Deamination and transamination

Deamination examples

The amino acid threonine has its amino group removed by threonine dehydratase (1p209). This particular amino acid is commonly deaminated along with glutamate, histidine, serine and glycine (1p209). In the case of thronine, the reaction proceeds with loss of water, which is why the enzyme catalyzing the reaction is called a dehydratase instead of a deaminase (1p209). Vitamin B6 is important for this reaction to occur (1p209). The amino group is used by periportal hepatocytes to synthesize urea (1p209).

Transamination examples

The transfer of an amino groupf from one amino acid to an amino acid carbon skeleton or alpha-keto acid occurs to feed protein synthesis (1p209). The enzymes include tyrosine aminotransferase, branched-chain aminotransferases, alanine aminotransferase, and aspartate aminotransferase (1p209). The enzymes can often require vitamin B6 in a coenzyme form (1p209). The reactions are reversible and are often used to create non-essential amino acids from essential ones except lysine, histidiene and threonine (1p209).

Reference List

1. Gropper SS, Smith JL, Groff JL. Advanced Nutrition and Human Metabolism. Belmont, CA: Thomson Wadsworth, 2009.

Published by David Despain, MS, CFS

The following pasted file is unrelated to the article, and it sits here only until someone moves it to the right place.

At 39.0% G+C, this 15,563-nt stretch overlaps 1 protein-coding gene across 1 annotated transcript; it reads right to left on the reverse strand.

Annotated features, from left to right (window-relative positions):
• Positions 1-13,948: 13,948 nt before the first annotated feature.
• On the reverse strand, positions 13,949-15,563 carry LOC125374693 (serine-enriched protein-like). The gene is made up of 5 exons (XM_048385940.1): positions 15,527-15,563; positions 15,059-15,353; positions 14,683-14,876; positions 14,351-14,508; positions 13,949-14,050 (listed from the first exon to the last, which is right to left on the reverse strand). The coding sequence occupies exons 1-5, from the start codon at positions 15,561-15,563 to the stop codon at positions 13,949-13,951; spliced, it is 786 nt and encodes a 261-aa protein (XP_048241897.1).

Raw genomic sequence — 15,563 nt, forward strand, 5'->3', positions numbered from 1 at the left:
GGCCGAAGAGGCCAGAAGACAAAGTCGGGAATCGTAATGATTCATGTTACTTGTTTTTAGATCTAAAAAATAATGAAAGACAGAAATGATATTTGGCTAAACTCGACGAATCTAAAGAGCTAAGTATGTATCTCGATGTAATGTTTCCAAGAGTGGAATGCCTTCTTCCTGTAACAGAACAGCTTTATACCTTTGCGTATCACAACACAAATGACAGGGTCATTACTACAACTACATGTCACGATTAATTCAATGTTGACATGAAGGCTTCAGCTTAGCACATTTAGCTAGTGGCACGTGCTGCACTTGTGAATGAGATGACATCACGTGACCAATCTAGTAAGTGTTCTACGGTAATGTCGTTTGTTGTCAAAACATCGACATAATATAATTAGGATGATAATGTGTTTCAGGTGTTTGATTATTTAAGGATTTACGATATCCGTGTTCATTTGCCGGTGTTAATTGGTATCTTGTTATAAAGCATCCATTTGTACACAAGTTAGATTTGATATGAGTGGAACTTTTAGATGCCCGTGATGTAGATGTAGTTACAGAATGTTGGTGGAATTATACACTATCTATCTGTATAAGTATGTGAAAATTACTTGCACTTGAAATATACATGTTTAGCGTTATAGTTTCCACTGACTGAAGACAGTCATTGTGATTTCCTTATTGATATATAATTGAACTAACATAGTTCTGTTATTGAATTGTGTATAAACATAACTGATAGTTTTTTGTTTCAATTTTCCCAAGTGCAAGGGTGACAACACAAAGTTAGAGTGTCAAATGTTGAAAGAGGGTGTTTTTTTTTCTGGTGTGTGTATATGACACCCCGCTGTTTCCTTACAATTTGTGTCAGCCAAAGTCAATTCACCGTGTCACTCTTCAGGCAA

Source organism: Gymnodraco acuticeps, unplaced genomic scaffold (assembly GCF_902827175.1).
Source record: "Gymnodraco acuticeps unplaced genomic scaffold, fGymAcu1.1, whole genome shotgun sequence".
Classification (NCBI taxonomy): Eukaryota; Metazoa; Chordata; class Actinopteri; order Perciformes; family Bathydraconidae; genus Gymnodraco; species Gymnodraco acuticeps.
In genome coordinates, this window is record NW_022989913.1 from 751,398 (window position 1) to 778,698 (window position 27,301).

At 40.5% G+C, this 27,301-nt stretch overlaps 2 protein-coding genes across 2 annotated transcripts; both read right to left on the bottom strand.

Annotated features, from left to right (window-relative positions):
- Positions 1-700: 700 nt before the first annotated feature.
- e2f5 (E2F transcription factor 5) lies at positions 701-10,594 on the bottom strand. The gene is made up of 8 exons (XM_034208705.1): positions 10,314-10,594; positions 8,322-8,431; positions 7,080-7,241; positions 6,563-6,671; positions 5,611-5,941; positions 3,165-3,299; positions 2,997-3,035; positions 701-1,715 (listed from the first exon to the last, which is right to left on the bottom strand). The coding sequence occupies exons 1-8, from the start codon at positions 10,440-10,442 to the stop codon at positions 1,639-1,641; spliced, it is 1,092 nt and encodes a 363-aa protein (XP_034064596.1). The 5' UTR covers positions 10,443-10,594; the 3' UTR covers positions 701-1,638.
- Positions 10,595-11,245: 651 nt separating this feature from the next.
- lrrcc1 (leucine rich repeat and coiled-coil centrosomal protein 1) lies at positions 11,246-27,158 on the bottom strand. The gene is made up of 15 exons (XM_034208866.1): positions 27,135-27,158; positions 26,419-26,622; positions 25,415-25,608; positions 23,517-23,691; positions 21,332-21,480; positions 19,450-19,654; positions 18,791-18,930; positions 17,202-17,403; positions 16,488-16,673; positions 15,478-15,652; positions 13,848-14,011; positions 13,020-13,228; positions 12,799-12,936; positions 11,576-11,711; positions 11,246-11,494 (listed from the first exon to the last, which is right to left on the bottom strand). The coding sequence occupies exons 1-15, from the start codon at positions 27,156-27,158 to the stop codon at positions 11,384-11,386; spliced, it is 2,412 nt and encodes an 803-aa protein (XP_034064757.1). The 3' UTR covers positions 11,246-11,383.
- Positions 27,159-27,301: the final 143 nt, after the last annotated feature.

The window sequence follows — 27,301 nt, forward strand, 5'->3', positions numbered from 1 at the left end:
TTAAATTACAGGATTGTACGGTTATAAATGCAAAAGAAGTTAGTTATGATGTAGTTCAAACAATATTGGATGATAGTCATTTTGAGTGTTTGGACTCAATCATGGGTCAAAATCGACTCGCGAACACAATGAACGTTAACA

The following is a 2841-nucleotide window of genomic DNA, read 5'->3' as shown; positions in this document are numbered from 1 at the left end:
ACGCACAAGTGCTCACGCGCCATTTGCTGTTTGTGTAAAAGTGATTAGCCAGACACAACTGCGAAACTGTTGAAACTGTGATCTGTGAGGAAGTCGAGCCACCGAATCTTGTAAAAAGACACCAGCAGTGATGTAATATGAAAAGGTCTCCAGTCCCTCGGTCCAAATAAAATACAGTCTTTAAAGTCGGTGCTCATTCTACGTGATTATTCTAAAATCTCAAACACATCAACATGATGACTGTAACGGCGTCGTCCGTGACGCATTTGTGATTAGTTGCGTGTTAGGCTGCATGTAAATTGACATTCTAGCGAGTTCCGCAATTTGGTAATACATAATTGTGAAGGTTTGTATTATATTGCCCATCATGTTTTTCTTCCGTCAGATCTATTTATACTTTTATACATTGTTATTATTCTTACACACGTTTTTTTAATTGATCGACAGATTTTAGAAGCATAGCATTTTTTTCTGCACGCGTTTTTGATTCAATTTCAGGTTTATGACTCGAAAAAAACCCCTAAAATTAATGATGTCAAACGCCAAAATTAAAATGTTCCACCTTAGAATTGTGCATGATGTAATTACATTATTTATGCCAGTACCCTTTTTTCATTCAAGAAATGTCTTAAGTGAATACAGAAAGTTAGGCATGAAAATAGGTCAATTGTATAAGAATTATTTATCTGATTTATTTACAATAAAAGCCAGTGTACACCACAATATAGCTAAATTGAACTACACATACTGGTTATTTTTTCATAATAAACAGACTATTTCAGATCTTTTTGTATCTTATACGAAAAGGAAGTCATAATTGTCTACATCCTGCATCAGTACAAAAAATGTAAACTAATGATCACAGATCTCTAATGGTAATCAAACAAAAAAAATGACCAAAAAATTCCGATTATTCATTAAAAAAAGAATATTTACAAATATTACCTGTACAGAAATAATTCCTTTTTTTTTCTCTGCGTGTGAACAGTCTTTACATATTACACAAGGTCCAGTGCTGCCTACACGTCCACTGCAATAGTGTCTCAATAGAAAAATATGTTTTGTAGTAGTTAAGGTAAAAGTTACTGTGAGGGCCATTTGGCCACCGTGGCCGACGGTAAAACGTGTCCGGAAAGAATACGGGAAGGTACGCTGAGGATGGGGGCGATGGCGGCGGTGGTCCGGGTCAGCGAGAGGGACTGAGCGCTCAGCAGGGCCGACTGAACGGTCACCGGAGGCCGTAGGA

David is a science and health writer living on Long Island, New York. He's written for a variety of publications including Scientific American, Outside Online, the American Society for Nutrition's (ASN) Nutrition Notes Daily, and Institute of Food Technologists' (IFT) Food Technology magazine and Live! blog. He's also covered new findings reported at scientific meetings including Experimental Biology, AAAS, AOCS, CASW, Sigma Xi, IFT, and others on his personal blog "Evolving Health." David is also an active member of organizations including the National Association of Science Writers (NASW), the American Association for the Advancement of Science (AAAS), the American Society for Nutrition, the Institute of Food Technologists, and the National Audubon Society. David has a master's degree in human nutrition from the University of Bridgeport, and a bachelor's degree in English from University of Illinois at Springfield. He also earned his Certified Food Scientist credential from the Institute of Food Technologists.

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